Digital Exclusion of Older People
Digital Exclusion of Older People

Digital exclusion is a reality for many people. Less than half of those aged 75 and over use the internet regularly, and out of the four million people who have never used the internet in the UK, 3.7 million of those are over the age of 55. I therefore agree we need to take the necessary action to ensure that everyone is empowered to access the digital space.

Currently, the Government does not have a strategy for digital inclusion, and I am concerned that its last strategy was published a decade ago.

Technology is fast-evolving and in less than half of that time, we have been through a pandemic, a cost-of-living crisis, and countless technological developments that all completely reshaped our relationship with the internet.

The range of challenges demands a range of solutions that are centred around skills, affordability and accessibility. For example, having community banking hubs where high street banking is no longer available and ensuring access to public libraries, who do essential work by providing computers and a helping hand to their communities. However, community services such as public libraries cannot function without funding and support to meet demand.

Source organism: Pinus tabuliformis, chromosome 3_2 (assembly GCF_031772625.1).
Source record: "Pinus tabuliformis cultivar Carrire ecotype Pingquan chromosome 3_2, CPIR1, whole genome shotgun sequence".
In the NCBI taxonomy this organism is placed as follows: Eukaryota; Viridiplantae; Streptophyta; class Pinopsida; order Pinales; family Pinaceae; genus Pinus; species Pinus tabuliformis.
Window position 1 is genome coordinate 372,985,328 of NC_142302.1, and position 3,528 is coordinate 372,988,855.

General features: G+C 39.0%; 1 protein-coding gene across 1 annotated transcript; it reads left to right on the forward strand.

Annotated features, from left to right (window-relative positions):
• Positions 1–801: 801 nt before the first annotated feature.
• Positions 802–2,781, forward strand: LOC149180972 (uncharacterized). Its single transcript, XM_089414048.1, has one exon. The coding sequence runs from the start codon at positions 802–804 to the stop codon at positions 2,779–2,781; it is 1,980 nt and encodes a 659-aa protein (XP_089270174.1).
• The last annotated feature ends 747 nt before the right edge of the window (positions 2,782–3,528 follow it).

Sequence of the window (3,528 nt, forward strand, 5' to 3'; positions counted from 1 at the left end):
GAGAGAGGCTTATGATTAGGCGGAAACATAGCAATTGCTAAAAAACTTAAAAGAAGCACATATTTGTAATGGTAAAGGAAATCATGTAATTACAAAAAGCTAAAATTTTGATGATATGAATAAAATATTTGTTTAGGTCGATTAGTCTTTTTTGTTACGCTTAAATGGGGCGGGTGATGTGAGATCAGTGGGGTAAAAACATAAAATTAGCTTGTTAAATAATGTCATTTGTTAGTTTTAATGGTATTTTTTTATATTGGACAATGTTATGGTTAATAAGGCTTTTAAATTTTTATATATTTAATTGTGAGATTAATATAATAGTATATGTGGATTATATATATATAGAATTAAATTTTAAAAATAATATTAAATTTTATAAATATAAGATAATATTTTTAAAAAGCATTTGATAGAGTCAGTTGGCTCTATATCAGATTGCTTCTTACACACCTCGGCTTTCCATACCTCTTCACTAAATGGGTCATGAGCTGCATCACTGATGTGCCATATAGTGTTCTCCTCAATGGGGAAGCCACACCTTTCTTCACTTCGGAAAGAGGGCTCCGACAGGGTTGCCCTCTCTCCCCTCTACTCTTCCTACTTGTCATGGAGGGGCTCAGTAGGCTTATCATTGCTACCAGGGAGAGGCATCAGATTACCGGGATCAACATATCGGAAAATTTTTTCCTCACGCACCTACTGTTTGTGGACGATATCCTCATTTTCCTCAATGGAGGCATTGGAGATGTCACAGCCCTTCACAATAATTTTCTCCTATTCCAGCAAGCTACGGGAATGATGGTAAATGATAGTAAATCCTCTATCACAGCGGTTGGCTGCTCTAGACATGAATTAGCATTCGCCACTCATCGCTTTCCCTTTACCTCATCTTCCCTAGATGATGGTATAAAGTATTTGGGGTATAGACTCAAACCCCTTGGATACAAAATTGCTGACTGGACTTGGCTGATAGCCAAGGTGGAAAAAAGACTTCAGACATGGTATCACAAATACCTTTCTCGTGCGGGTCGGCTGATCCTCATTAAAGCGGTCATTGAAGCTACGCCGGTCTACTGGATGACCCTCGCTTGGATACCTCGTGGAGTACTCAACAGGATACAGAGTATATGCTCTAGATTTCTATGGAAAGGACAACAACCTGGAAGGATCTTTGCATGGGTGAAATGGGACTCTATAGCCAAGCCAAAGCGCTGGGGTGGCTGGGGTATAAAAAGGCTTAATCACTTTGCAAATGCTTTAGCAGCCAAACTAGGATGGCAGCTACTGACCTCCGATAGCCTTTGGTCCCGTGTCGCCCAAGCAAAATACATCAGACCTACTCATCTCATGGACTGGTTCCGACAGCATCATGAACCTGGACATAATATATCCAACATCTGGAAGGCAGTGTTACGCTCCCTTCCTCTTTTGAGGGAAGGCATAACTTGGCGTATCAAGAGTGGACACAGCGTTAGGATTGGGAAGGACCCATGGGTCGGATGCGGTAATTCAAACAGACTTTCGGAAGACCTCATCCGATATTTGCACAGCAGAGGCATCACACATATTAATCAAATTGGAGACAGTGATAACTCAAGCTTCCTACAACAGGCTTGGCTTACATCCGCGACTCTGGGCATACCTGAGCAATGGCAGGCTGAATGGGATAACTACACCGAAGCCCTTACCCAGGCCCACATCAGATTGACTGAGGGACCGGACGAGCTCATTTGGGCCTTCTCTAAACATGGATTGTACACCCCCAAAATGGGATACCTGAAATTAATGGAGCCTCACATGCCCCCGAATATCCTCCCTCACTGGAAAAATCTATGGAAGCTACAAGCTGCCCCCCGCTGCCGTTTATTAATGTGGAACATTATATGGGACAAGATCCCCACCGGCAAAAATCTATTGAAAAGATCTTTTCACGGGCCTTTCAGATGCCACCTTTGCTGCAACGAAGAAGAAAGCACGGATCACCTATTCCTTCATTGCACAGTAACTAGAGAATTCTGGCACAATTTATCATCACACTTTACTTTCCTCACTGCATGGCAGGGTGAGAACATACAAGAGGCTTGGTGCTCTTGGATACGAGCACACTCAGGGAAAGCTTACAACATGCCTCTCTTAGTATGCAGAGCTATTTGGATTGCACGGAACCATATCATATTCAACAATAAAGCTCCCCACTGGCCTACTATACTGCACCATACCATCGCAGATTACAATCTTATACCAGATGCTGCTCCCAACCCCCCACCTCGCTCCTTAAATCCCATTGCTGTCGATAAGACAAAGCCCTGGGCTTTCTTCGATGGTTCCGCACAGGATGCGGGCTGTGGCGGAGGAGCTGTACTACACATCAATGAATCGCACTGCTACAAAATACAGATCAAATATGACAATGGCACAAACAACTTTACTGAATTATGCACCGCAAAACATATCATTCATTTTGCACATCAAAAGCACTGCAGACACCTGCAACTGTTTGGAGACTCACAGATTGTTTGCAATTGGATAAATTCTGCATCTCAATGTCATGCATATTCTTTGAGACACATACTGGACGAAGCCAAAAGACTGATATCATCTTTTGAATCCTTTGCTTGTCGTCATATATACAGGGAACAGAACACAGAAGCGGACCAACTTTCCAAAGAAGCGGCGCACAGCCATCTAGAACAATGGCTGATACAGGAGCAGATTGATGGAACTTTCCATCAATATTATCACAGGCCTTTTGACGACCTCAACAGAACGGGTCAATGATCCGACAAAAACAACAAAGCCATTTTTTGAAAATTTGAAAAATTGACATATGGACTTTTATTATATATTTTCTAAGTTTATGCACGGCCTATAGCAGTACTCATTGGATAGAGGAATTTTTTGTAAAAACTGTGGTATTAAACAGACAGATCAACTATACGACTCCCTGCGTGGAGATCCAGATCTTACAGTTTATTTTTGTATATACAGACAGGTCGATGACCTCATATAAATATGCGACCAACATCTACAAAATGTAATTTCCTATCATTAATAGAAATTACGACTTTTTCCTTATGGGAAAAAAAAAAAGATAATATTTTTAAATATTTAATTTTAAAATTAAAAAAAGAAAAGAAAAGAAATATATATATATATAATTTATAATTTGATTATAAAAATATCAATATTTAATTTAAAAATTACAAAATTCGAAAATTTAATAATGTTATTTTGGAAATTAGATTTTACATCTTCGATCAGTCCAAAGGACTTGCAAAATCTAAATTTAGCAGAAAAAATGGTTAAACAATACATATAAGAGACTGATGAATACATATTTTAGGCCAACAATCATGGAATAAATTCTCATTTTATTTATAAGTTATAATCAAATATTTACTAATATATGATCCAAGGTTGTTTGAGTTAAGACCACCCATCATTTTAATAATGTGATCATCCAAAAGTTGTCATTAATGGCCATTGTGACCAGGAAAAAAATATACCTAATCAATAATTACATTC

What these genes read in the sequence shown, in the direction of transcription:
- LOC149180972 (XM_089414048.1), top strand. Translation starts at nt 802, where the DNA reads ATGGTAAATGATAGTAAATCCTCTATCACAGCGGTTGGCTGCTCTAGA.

It is vital that digital exclusion is given as much importance as we gave to literacy in schools over a century ago. I believe education should be available to everyone through their lives. In place of the current system, which I am concerned takes a piecemeal approach to education and skills, I believe we should create a new skills system, providing pathways for people at every stage of their lives to learn, retrain or refresh their skills.

Full participation in modern life often requires a fast internet connection, a reliable device and an evolving skillset. I am concerned that if we do not take action on this issue, digitally excluded people may not enjoy the same opportunities as those who have the skills, confidence and income to regularly get online.

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